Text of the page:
Editorial: Political violence contradicts democracy

With a rise in political division in the leadup to the Nov. 8 midterm elections, the corresponding rise in threats and political violence has proven to be a growing and very real threat to democracy.

Recently, the attack against Speaker of the House Nancy Pelosi’s husband Paul Pelosi in their San Francisco home has led to conversations surrounding the prominence of political violence and its entrance into the realm of legitimate discourse.

According to TIME, there were 9,600 recorded threats against members of Congress last year which, reportedly, was ten times the number of threats in 2016. In addition to those on the national level, threats toward local political systems are surfacing, such as individuals harassing school board members, municipal health organizations and other local government entities.

The need to not only address, but also combat, instances where people use violence to attack political enemies, further their own political gain or intervene with the democratic process grows ever more apparent in the current political climate. To ensure that these vitriolic and reprehensible efforts are properly dealt with, there must be consequences for those who partake in or initiate violence.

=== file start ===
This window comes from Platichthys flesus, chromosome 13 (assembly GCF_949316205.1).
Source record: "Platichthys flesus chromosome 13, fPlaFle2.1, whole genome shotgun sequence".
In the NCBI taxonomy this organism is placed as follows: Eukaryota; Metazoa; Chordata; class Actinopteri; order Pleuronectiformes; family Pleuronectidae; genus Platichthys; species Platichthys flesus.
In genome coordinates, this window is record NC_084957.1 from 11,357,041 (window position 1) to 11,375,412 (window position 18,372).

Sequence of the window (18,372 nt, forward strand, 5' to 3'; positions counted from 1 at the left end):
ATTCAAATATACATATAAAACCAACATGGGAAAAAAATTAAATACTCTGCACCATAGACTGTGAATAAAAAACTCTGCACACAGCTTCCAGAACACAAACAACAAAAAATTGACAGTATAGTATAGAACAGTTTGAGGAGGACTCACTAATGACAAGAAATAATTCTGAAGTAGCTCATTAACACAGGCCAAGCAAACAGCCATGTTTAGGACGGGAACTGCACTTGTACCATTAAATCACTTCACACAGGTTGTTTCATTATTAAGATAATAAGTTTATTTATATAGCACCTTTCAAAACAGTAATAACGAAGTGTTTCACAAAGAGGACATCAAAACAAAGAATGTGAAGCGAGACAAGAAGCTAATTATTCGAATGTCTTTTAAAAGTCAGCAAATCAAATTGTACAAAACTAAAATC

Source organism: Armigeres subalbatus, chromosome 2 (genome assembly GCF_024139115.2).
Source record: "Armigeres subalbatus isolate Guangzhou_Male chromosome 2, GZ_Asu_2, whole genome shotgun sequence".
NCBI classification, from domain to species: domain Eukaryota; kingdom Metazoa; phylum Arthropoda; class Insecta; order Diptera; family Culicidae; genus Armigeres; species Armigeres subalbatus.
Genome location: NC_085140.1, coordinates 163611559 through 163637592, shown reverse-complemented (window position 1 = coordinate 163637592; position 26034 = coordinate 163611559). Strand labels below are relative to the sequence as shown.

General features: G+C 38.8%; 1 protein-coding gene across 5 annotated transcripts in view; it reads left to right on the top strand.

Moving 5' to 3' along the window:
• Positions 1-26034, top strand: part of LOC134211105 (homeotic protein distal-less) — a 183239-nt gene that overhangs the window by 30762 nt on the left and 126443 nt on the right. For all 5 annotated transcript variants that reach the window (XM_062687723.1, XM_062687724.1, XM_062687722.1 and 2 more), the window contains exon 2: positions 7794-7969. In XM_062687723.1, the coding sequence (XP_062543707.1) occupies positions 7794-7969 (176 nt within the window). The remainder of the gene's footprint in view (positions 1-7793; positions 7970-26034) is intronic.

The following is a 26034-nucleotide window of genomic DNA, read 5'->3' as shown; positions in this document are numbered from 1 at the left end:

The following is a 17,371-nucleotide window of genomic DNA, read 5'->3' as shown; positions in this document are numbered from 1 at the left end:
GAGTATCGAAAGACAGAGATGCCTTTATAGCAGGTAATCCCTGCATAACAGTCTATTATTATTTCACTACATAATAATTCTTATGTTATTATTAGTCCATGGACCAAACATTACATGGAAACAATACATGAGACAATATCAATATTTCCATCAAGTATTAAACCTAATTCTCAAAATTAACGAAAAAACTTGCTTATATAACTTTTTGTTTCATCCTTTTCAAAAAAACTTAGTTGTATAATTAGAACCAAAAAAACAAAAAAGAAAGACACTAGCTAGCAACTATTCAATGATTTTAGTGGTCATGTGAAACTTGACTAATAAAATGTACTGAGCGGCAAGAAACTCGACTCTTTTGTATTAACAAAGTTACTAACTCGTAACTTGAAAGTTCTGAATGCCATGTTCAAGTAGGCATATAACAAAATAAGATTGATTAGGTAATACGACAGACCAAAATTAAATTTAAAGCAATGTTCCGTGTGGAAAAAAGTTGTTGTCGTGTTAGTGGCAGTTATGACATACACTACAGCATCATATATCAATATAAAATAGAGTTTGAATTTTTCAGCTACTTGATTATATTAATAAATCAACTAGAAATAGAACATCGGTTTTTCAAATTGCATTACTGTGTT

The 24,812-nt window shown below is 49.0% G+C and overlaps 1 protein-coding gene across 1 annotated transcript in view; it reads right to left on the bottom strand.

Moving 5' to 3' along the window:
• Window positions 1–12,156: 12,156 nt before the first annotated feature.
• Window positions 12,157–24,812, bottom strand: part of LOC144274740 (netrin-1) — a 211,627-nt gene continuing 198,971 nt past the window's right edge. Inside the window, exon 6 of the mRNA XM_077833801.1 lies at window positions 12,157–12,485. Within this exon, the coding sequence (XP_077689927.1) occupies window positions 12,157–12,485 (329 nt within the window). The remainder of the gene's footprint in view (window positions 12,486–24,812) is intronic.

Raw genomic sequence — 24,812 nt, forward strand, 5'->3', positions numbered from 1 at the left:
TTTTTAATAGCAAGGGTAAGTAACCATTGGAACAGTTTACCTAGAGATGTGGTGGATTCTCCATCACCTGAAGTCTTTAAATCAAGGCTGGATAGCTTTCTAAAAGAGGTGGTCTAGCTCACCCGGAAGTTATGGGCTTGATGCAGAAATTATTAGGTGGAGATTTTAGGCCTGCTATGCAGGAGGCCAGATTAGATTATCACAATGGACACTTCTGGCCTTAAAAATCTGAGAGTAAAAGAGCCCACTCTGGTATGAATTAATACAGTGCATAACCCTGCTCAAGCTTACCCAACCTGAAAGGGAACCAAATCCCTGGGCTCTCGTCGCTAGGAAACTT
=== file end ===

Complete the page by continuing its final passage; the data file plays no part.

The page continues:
While some of the speech circulating as the election nears may be protected under the First Amendment, threats against officials can have a detrimental effect on mental health and confidence in political institutions and the public. Seeing these actions as commonplace can demonstrate to other members of the public that these actions are necessary and the new normal.

This is something that has been seen in Michigan as well. In 2020 there were credible threats to kill Governor Gretchen Whitmer and the State Attorney General Dana Nessel. Two of the men that were a part of this have been convicted, while the others are still awaiting trial.

The acceptance of this messaging by the public gives credence to the actions of candidates who remain noncommittal when talking about accepting potential election results. The events of Jan. 6, 2021 have already shown the dire and deadly consequences of the culmination of years of inflammatory rhetoric that serves to encourage those who would commit such violence.

Insurrection, violence, threats to kidnap, hang and otherwise murder sitting members of our government – these are an affront to everything our nation was built to uphold. Those who portray themselves as “patriots” and advocates for freedom in order to justify this violence and rhetoric embody ideals that run counter to the ideals of a free democracy.

If the vicious cycle of the use, engagement and ignoring of political violence continues this could contribute to polarization and the uncertainty of a stable democratic society. It’s important that instead individuals and organizations promote peaceful political engagement especially when tensions are high in order to shape a more healthy society.